The United Nations estimated that as of 2016, there are 795 million people facing hunger in the world. This fact is hard to comprehend, and even harder to accept in a world which has the capacity of producing enough food to feed itself and where food waste is a growing problem with many countries.
Even though the majority of incidence of malnourishment is located in developing countries, we too have our hungry in developed economies like Singapore. Whilst we do have some who need food assistance in order to stave off poor nutrition in our urban island city, there are many, many more who are starved of love from another human being.
Is it right to accord the need for love the same level of import as the need for food?
To answer this, let us look at the research by Harry Harlow in the 1950s on Maternal Deprivation. In the study, baby rhesus macaque monkeys were taken away from their mothers and raised by researchers. The baby monkeys were then exposed to two kinds of artificial ‘mothers’. One kind of ‘mother’ monkeys were constructed of wire frames with feeding tubes while the other kind had their wire frames covered with cloth but did not have any feeding tubes.
Over time, researchers noticed that the baby monkeys chose to spend more time with the cloth-covered ‘mothers’ even though they were receiving no physical nourishment from it. The researchers surmised that the monkeys craved for contact, and perhaps comfort, from these ‘mothers’. Significantly, the monkeys raised entirely with wire-frame mothers with feeding tubes did not appear to thrive despite having ready access to a food source.
What got me thinking about this topic was my meeting two couples who came for counselling. Both couples had been together for about 15 years and have children of their own. In both cases, the wives were so dissatisfied with their marriages that they were considering divorce. However, unlike other couples who are at the point of divorce, there was no threat from extramarital affairs, violence and abusive behaviours, or addictions. In fact, their husbands were at a loss as to the reason behind their spouses’ unhappiness.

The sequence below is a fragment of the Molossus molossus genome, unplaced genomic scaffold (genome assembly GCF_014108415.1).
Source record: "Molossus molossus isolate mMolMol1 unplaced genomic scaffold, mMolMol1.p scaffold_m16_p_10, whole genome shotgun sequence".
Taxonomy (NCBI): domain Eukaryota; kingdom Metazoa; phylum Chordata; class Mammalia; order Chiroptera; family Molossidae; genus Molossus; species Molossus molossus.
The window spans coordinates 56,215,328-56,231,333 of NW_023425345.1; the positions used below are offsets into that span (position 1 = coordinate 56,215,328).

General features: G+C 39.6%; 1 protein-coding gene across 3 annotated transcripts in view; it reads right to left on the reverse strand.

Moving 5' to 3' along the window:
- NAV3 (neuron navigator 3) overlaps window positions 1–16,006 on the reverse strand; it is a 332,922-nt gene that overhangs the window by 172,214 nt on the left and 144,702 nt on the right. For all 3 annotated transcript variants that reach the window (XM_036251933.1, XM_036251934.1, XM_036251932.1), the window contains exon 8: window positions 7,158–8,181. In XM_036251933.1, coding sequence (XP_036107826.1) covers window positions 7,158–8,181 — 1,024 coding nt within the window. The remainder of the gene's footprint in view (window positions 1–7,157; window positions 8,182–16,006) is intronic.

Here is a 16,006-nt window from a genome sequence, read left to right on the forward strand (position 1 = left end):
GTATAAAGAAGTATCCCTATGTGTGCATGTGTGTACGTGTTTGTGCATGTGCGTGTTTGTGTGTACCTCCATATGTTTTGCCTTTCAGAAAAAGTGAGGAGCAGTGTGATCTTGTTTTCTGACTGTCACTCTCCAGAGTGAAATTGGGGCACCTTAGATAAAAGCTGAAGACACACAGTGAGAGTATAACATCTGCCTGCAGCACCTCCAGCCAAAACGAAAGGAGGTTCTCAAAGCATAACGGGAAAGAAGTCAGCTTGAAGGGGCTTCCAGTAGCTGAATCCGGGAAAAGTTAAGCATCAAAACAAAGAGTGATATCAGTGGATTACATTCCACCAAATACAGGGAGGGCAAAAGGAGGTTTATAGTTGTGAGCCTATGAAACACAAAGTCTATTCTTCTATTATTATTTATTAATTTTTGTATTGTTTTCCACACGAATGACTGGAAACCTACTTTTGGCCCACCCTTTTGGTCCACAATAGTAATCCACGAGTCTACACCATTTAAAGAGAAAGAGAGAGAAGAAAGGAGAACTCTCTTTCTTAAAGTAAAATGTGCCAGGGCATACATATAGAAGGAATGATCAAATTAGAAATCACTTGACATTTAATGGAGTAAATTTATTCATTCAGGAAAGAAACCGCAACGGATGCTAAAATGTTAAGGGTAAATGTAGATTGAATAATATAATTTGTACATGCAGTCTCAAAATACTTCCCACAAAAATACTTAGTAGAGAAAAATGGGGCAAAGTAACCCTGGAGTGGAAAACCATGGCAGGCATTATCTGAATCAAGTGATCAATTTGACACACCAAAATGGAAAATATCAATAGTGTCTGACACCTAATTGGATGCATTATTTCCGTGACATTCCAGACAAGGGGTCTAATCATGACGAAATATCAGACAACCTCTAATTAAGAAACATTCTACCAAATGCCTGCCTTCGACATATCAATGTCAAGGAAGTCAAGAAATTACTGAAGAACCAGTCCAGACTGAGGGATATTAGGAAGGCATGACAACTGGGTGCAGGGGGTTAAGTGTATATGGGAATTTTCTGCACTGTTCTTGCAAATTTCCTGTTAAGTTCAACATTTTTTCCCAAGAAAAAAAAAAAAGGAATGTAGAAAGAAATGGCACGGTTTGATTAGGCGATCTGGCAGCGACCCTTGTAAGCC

One even considered himself a good husband because he provided adequately for his family’s needs. But herein lay the crux of the problem. He defined needs only in material and monetary terms. Giving his time and attention to the children and his affection to his wife was not essential in his mind.
To be fair, they, like many fathers, threw in the obligatory once-a-year holiday. As if this alone would see the affection-starved family through the lean months!
I should not be too hard on fathers and husbands; after all, I am one myself. But it is a fact that in the course of my work, I have come to witness many who are sadly unaware of the needs of their loved ones to have their undivided attention and time, not another computer game or a designer bag. Possessions do not replace people.
Their lack of awareness is also probably due to the lack of good role models. After all, stereotypical male models tend to emphasise focus on building one’s home and providing for the offspring once they have ‘settled down’.
Another reason why men do not seem too keyed in on the emotional needs of their loved ones is that many are, themselves, starved of not just good fatherhood role models but also of love. They too may have been raised by distant fathers, and lack the vocabulary of words and actions to express love effectively.
Are we all then doomed to live in emotionally-challenged relationships and environments?
I like to believe not. If we embrace the God of Love and have the supreme example of what love is in Christ, then we can change this dire course, if we will humble ourselves to tap into this font of love.
Benny Bong –
has been a family and marital therapist for more than 30 years, and is a certified work-life consultant. He was the first recipient of the AWARE Hero Award in 2011 and is a member of Kampong Kapor Methodist Church.